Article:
I didn't think to refresh my acquaintance with that chapter of the Bible.
I've got bookmarks all around that page so must have read it many times.
Memory loss fast encroaching...

Have you followed the link to B3 at
_http://mathworld.wolfram.com/MertensConstant.html_
(http://mathworld.wolfram.com/MertensConstant.html)
which David Broadhurst supplied (off-list)? And I wonder just how he managed
to compute your constant to 60 decimals?...

Mike

[Non-text portions of this message have been removed]
• ... Please refrain from referring to a lesser book as the Bible. There s only one Bible in the world, handed down to us by God itself, Donald Ervin Knuth,
Message 1 of 8 , Jan 30, 2005
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On Sunday 30 January 2005 06:56, you wrote:
> >Hardy & Wright, Theorem 425: sum_{p <= x) log(p)/p = log(x) + O(1).
>
> Of course!
> I didn't think to refresh my acquaintance with that chapter of the Bible.

Please refrain from referring to a lesser book as the Bible. There's only one
Bible in the world, handed down to us by God itself, Donald Ervin Knuth,
typeset in His holy software TeX, and its name is `The Art of Computer
Programming.'

> I've got bookmarks all around that page so must have read it many times.
> Memory loss fast encroaching...
>
> Have you followed the link to B3 at
> _http://mathworld.wolfram.com/MertensConstant.html_
> (http://mathworld.wolfram.com/MertensConstant.html)
> which David Broadhurst supplied (off-list)? And I wonder just how he
> managed to compute your constant to 60 decimals?...

Have a look at section 3 of the following page from Xavier Gourdon's site,
http://numbers.computation.free.fr/Constants/Miscellaneous/constantsNumTheory.html

Maybe we're getting closer?

The alternative formulation on that Mathworld page may also help, at least it
converges faster than the original formulation (not fast enough for 60
digits, mind you.)

And finally there's a paper by Phillipe Flajolet (also linked from that
Mathworld page) which I'm still reading.

Décio

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• In a message dated 30/01/2005 11:16:17 GMT Standard Time, decio@decpp.net ... it ... Decio, Yes, you re right: that formula for B3 with gamma in it is just the
Message 1 of 8 , Jan 31, 2005
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In a message dated 30/01/2005 11:16:17 GMT Standard Time, decio@...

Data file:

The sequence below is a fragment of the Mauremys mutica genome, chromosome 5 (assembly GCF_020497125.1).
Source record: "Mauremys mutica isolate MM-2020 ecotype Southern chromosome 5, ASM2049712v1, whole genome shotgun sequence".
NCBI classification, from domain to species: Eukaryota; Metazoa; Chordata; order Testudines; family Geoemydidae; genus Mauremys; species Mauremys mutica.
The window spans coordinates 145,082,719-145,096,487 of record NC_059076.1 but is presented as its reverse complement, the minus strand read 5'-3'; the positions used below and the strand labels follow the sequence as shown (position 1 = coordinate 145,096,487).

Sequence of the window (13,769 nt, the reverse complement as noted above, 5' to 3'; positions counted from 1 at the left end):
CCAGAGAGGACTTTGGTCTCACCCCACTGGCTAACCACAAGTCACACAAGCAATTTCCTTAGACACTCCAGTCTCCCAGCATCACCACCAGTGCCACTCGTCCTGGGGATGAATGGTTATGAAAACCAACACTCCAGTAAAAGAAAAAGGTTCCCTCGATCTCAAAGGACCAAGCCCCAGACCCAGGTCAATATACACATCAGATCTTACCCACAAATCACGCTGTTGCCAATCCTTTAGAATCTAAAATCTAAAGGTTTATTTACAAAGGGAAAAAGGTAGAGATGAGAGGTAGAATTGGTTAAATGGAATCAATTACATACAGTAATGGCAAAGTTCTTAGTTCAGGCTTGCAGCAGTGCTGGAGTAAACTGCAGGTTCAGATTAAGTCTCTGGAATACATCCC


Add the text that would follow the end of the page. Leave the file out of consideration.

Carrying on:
writes:

>The alternative formulation on that Mathworld page may also help, at least
it
>converges faster than the original formulation (not fast enough for 60
>digits, mind you.)

Decio,
Yes, you're right: that formula for B3 with gamma in it is just the key to
David's stupendous calculation - see his pages (communicated off-list):-

-Mike Oakes

[Non-text portions of this message have been removed]
• ... Mike: you re giving me too much credit here, I was just throwing stuff in the air to see whether anyone brighter than me could figure it out. Truth be
Message 1 of 8 , Jan 31, 2005
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On Monday 31 January 2005 08:56, you wrote:
> Decio,
> Yes, you're right: that formula for B3 with gamma in it is just the key to
> David's stupendous calculation - see his pages (communicated off-list):-
>

Mike: you're giving me too much credit here, I was just throwing stuff in the
air to see whether anyone brighter than me could figure it out. Truth be
told, I'm still working out the Postscript file written by David -- as the
joke goes, don't drink and derive...

Décio

[Non-text portions of this message have been removed]
• Let q a positive integer and 1
Message 1 of 8 , Feb 4, 2005
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Let q a positive integer and 1<=r<=q. Is there a theorem that tells
us how many integers a, 1<=a<=q, verify a^r=1 mod(q)?

I have found that:
(1) if q is prime or a power of a prime p, i.e. q=p^x, then there
are GCD(r,EulerPhi(q)) integers a that satisfy a^r=1 mod(q).
(2) if q is a product of two powers of primes p' and p'', i.e.
q=p'^x p''^y, then there are GCD(r,Carmichael(q))*GCD(r,Phi
(q)/Carmichael(q)) integers a that satisfy a^r=1 mod(q).

Are these results correct and can we generalize to any integer q?